In this master thesis, a possible solution on how to connect a jack-up rig to an external supply was proposed. Using a conceptual layout of a typical jack-up rig power system as the basis, a suitable solution was proposed. The solution consists of a three winding transformer, and a frequency changer consisting of a twelve pulse rectifier and a voltage source converter. The frequency changer was needed because of the different frequencies on the supply and jack-up rig systems. In addition, filters, and a simple overcurrent protection relay were designed. After presenting the theoretical basis for the design of the components, a model was made in Matlab/Simulink to test and verify the solution.
It was assumed that the external supply was a stiff network, and the external supply was therefore modelled as a voltage source. The external supply supplies the jack-up rig through a sub-sea cable with voltage of 36 kV and frequency of 50 Hz. A simple RL equivalent was used to model this based on a suitable cable from Nexans. The twelve-pulse rectifier model was made using two premade six-phase rectifiers in Simulink connected in series. This to minimize DC link ripple. The DC link filter was dimensioned analytically with respect to allowed current and voltage ripple and the resulting values were inductance, L = 13.63 mH and, capacitance, C = 1.2 mF.
A two level voltage source converter was used to convert DC to AC at the desired 60 Hz frequency. The control system was based on proven methods using a cascaded control structure with an outer voltage control loop, and an inner current control loop. The control was performed in the d-q reference frame allowing the use of PI controllers. These were tuned using the pole placement technique.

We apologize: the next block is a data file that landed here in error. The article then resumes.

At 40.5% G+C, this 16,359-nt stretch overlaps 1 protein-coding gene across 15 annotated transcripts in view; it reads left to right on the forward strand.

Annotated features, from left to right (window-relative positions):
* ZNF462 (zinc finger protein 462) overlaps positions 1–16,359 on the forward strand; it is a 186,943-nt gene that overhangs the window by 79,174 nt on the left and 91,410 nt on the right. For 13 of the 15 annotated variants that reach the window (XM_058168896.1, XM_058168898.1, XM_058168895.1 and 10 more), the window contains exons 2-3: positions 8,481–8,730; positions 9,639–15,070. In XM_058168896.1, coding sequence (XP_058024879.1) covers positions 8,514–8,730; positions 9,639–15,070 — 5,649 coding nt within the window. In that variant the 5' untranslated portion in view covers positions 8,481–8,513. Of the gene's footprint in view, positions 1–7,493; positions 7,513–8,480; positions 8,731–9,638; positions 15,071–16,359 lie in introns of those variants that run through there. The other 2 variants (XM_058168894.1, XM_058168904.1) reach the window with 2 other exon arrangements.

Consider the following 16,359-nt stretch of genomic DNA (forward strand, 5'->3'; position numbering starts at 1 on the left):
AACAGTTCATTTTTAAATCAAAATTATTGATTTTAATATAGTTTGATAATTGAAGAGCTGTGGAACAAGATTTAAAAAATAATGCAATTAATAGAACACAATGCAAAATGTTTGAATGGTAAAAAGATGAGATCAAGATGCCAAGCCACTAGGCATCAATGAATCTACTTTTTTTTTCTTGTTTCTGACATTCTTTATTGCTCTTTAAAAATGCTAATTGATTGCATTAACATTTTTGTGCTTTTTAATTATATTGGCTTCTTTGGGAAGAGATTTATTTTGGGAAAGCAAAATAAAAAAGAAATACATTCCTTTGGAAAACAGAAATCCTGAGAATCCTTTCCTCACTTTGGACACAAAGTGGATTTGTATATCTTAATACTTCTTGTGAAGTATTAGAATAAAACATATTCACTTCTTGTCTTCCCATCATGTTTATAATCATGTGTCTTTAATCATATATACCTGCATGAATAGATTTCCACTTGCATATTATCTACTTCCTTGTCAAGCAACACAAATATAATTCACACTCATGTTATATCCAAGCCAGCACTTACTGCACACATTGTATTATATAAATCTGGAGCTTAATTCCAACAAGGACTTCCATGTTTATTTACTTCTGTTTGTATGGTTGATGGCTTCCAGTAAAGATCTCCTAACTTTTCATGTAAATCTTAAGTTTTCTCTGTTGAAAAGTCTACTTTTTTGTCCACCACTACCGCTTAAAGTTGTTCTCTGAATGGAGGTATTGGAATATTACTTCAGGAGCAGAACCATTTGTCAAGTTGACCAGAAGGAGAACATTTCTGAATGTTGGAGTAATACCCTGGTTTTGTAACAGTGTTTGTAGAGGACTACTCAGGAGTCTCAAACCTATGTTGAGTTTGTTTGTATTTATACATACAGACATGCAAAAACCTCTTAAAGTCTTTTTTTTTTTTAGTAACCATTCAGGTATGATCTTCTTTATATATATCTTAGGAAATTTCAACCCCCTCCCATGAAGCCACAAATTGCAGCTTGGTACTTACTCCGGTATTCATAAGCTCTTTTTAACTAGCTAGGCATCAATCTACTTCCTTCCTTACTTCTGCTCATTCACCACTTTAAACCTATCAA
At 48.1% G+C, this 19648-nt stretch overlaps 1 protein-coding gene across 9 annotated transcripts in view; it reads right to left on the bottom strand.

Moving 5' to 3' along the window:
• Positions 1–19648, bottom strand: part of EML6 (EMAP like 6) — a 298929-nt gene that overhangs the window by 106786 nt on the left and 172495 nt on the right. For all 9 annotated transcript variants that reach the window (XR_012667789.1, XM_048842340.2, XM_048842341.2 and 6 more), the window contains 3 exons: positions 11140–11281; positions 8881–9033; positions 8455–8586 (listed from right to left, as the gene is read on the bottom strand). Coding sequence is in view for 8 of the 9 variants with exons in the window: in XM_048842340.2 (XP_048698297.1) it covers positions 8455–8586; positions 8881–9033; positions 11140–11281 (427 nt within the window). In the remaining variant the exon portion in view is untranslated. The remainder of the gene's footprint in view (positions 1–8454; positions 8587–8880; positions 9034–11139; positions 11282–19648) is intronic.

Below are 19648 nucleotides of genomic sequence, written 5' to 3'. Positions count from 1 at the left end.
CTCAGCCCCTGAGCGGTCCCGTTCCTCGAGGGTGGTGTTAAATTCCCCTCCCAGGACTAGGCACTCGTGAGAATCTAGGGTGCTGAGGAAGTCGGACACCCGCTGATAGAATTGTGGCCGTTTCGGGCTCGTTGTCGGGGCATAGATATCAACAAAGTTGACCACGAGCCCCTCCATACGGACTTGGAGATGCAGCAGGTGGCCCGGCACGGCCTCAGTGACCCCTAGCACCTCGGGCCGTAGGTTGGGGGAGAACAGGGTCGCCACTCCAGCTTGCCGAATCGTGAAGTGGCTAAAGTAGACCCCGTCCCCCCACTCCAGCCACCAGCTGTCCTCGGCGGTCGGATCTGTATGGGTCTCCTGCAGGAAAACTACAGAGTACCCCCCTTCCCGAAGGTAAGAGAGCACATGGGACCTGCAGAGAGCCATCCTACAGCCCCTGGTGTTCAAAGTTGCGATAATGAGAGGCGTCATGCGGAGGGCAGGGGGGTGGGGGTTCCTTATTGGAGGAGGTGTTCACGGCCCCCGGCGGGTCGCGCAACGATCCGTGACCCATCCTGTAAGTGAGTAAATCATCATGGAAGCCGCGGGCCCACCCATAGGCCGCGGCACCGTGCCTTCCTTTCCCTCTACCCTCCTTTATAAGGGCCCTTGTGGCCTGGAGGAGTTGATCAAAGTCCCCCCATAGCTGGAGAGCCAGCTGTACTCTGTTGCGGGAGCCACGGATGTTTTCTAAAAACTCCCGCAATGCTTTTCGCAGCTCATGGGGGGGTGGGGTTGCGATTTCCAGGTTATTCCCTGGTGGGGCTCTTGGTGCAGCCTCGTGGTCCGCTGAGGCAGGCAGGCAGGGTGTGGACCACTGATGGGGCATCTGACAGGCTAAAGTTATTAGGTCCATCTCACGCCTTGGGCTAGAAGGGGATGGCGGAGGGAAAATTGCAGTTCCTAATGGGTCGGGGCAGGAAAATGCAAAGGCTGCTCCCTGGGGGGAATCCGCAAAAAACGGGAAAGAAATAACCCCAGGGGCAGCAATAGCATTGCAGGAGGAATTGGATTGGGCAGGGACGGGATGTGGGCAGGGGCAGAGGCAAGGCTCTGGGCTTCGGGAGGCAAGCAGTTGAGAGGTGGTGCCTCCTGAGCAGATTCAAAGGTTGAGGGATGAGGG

The inverter output filter was tuned to attenuate the dominant inverter induced harmonics. A cut-off frequency of ω_o= 1257 [rad/s], with inductance, L = 6.3 mH, and capacitance, C = 100.36 µF proved to give good attenuation.
All steady state simulations proved successful with respect to harmonic distortion, voltage level and frequency. The largest load side THD was the current THD on the HV switchboard. This was 0.59 %. The supply line current THD at nominal load was 9.28 % due to the twelve pulse rectifiers and the lack of a filter.
During simulations of different load scenarios, step changes in load caused a maximum voltage dip of 20 V, and a current overshoot in one of the phases of about 1500 A. Using a linear ramp load instead, with a change in load power, dP/dt = ± 6 MW/s, and reactive power change, dQ/dt = ± 4 MVAr/s the supply followed perfectly, without any transients.
Fault simulations were done with a three-pole short circuit on different places on the jack-up AC side, and a bolted pole-to-pole short circuit of the DC link. None of the faults at the load islands caused any overcurrent in the interconnection. The largest being 159.2 kA at the inverter terminals. The initial peak fault currents during jack-up AC side fault simulations was caused by the inverter filter capacitors. A short circuit of the inverter switches proved critical. This yielded a peak fault current of 747 kA, and would destroy the inverter switches. The short circuit on the DC link had a peak current of 23 kA, and would probably destroy the rectifier diodes. The overcurrent protection relays used proved successful in interrupting the fault currents, and selectivity was maintained.
Studying the results, it is apparent that the proposed solution works during normal operation, but that a multilevel converter should be used instead to minimize filter capacitors and thereby peak fault currents.
Institutt for elkraftteknikk , 2014. , 85 p.